• Ah I see, thanks. Seems the real culprit here is iframes. Sometimes I wonder if they cause more harm than good. But really i guess it's hidden iframes causing the problem? Guess I'm just wondering what's the solution here. Should iframes send a limited header with just a domain name? Should they be removed? Are they really necessary? Or should there be a minimum size that can't be covered with other content or made visible? This is a pretty clever hack I'll have to admit.

            • any of these in-browser security checks on iframe would require users to run a well-maintained frequently updated browser to have any effect within a few years, guess what browser most people still use?

              I have to say this is quite a cool attack, and even without iframes you can still use any javascript running client to do a DOS attack using simple ajax style code, the real problem here, as pointed out before, is that the internet evolved into a place where running 3rd party code on your own machine without

        • Er, answering my own question -- it seems like it's quite difficult, but not impossible, to spoof the referrer: http://en.wikipedia.org/wiki/Cross-site_request_forgery [wikipedia.org]

    • No... if you check out what it does, it uses Javascript to have YOUR computer request random files from whatever the target site is - so you would have to block all legitimate browser traffic.
    • From his "Mitigation" section:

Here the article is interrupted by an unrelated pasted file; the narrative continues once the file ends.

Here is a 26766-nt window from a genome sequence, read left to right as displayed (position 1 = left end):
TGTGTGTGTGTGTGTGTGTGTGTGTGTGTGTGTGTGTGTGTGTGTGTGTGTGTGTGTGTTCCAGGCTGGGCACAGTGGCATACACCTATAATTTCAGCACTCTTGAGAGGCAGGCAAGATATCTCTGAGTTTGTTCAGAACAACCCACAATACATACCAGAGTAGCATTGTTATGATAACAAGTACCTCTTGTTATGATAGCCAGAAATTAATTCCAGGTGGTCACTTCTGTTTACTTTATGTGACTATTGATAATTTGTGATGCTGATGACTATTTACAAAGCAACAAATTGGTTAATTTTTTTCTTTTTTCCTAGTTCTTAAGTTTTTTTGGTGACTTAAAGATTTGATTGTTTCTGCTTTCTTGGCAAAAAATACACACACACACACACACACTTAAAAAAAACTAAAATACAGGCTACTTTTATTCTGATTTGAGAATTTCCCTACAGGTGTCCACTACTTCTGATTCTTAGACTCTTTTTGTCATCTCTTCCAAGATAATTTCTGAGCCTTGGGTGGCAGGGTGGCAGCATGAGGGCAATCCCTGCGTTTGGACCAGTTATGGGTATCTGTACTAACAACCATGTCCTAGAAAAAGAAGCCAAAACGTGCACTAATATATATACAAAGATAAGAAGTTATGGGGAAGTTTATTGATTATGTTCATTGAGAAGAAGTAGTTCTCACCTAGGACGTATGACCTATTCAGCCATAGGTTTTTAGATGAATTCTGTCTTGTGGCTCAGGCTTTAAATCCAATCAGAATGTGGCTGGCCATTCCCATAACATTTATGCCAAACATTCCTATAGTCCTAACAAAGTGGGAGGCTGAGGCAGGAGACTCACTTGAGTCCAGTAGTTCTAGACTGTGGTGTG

The HTML5 CORS attack, according to A&RL's research, can be blocked if your server doesn't allow cross origin requests by making a rule in your WAF that blocks all requests with Origin in the headers. However, given enough people doing this attack, it could become overwhelmed regardless.

  • by Shikaku (1129753) on Monday December 20, 2010 @06:52PM (#34622248)
  • ...we talk about our techniques for doing all of our fun stuff, and make it a single button click for users. I have not been to the website, but if it has a way so that you can view the source (unless it truly does it all through JS) then that might be interested just to see. Point it at a site you know can't be taken down from a simple DDoS Web app like Amazon and then view the code of what it is actually doing.
    • by Haedrian (1676506) on Monday December 20, 2010 @06:59PM (#34622354)

      You're going to be happy about it.

      "All code used on this site is released under the GPLv3, and is available here. "

      http://spareclockcycles.org/downloads/code/dosme.tar.gz [spareclockcycles.org]

    • by Mad Merlin (837387) on Monday December 20, 2010 @08:15PM (#34623124) Homepage

      ...but if it has a way so that you can view the source (unless it truly does it all through JS) then that might be interested just to see.

      curl http://d0z.me/weFZ

      Basically, they have an img tag pointed at the site with an onload function that just keeps reloading the image with a new cachebuster value. If your browser supports HTML5 Web Workers, it also spawns 4 of those and repeatedly AJAXes requests to the site.

      It's also painfully obvious that the author isn't fluent in Javascript. The obvious clues being the use of new Array() instead of [] or {} and using setTimeout() with implicit eval instead of passing a function. The initial URL in the img tag is also wrong (it has an extra http:/// [http] prepended.) They also set position: absolute; on the img tag, but don't actually position it anywhere, however, the iframe appears to be on top anyways.

      • by supernothing (1661929) on Monday December 20, 2010 @11:09PM (#34624386) Homepage
        Thank you for pointing out the extra http:/// [http] issue, it's been fixed in the live version. Bug leftover from an earlier test version.

        The image tag display:block and position:absolute was to fix a bug I was seeing in one of the browsers (don't remember which) that pushed the iframe down slightly. I know the display:block was necessary, don't remember about the position:absolute. That might be a holdover from some other stuff I was messing with.